Hedge fund Kamunting Street Capital Management is returning outside capital and will convert to a family office, founder Allan Teh said by phone today.
Kamunting, also known as K-Street, decided to hand back remaining client money after one of its largest investors redeemed as of March 31, Teh said. He started Greenwich, Connecticut-based Kamunting in 2004 and the firm oversaw $982 million in regulatory assets as of Dec. 31.
“In a zero interest-rate environment, it’s much more difficult to make money without taking more risk,” Teh said. He added that the firm’s largest investor was no longer interested in having a large exposure to the credit strategy he trades. K-Street sought to profit from price differences between credit instruments.
Its main fund lost about 4 percent last year after holdings of high-yield debt declined. He attributed the decline to forced selling because of the collapse in oil prices, the surprise departure of Bill Gross from Pacific Investment Management Co. in September and a plunge in Fannie Mae and Freddie Mac securities.
Hedge funds have been closing their doors or returning outside capital at a rapid clip amid new regulations and as returns have trailed benchmarks. In 2014, 864 hedge funds closed their doors, according to data provider Hedge Fund Research Inc.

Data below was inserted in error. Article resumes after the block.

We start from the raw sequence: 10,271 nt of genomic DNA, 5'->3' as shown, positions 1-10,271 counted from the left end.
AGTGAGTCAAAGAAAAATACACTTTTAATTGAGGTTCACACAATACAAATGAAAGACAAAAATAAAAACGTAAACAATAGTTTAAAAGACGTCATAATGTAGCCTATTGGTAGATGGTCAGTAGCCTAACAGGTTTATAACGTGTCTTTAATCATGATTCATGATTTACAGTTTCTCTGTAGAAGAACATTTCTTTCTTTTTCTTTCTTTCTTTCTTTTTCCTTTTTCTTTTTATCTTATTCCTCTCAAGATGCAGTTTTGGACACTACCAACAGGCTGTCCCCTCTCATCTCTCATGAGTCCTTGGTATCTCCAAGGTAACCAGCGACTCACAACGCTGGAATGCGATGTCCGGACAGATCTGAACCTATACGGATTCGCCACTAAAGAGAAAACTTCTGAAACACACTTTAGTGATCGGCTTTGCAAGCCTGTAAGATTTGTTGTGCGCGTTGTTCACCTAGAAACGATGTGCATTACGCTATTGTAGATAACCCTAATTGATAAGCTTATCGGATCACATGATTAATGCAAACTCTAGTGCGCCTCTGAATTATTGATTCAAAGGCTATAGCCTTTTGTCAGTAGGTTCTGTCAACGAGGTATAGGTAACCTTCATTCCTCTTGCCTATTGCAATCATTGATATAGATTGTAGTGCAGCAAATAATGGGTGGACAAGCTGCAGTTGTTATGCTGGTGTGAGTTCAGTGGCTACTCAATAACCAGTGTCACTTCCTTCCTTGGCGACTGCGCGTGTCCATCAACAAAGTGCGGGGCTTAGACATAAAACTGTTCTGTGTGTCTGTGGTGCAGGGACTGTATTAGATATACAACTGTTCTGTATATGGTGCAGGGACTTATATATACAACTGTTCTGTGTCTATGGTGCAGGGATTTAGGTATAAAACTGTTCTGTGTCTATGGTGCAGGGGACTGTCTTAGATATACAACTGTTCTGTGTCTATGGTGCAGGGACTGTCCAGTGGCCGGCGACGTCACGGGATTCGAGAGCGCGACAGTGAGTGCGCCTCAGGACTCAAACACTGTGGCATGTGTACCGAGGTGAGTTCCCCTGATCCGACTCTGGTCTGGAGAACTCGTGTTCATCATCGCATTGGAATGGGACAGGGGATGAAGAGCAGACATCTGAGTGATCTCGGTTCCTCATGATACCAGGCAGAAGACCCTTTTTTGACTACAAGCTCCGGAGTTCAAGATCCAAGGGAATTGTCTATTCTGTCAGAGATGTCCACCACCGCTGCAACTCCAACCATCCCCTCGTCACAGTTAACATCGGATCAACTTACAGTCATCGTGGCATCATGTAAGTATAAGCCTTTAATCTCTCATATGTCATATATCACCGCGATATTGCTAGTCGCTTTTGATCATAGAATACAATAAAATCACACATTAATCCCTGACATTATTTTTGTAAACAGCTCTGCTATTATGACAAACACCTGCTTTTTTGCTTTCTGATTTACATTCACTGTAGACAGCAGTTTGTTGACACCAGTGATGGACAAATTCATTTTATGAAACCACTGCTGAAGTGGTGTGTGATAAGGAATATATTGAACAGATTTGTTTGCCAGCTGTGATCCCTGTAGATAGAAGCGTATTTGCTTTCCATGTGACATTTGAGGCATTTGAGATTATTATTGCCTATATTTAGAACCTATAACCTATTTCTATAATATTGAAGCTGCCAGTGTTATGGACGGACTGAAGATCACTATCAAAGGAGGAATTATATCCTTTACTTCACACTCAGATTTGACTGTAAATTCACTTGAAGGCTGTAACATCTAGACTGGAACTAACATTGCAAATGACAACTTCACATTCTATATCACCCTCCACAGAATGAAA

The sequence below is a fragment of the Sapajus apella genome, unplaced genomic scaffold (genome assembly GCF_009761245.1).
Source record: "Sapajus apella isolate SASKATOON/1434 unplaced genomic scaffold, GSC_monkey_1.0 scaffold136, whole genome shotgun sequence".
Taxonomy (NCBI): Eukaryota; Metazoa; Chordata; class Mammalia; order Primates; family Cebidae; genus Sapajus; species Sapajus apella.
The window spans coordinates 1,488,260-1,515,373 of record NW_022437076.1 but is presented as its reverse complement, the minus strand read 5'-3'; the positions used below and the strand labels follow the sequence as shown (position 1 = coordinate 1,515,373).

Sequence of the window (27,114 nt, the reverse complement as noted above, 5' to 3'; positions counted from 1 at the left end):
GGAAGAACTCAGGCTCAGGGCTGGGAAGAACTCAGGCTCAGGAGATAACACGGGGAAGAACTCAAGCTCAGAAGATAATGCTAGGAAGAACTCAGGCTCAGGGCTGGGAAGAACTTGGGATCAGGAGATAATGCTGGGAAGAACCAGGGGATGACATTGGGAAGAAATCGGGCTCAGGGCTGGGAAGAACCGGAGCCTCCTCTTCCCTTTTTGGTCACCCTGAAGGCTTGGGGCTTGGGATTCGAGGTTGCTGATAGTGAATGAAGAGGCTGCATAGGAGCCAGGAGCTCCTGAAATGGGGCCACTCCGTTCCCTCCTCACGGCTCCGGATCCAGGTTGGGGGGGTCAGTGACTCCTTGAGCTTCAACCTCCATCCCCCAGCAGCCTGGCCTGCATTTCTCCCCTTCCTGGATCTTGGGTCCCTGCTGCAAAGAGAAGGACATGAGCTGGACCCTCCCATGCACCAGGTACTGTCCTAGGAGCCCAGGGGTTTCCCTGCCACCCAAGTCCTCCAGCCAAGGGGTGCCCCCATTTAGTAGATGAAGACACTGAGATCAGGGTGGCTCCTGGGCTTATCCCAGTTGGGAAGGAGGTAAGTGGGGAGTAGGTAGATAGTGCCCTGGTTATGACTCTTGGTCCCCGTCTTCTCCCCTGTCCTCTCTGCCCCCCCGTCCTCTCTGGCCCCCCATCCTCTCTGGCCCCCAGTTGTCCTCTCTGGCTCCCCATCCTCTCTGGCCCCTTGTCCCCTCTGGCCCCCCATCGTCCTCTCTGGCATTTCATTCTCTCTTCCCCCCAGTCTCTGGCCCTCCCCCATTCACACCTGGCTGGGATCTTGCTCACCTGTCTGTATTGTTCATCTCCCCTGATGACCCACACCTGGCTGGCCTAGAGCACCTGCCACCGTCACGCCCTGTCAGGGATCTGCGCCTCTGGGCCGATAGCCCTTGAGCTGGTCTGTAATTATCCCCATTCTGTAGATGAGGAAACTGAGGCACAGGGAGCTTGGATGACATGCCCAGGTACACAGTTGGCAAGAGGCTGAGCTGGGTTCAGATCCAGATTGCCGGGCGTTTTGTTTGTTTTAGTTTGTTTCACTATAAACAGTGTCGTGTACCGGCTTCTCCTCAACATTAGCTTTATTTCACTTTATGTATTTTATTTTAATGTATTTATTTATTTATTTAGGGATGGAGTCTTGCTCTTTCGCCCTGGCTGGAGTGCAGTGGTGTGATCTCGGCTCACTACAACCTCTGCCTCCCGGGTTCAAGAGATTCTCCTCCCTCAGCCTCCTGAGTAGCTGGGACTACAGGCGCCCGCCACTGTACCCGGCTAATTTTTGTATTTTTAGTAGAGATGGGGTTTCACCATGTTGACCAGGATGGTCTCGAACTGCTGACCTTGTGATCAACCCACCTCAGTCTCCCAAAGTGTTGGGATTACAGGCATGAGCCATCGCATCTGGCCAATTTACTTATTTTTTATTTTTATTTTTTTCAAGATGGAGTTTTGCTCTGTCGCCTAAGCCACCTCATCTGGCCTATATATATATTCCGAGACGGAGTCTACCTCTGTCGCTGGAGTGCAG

The trend has continued this year. Patrick McCormack said last month that he would close his stock-focused Tiger Consumer Management. Weeks later, a person familiar with TigerShark Management, led by Tom Facciola and Michael Sears, said the firm planned to return outside capital. Gideon King decided to shutter his approximately $1 billion Loeb King Capital Management in January, calling the business of managing hedge funds “cumbersome.”
Teh’s firm will continue to operate with about $300 million of his own money, he said. “It’s business as usual as far as I’m concerned,” he added.
A March regulatory filing for Kamunting said some of its funds were in the process of liquidating.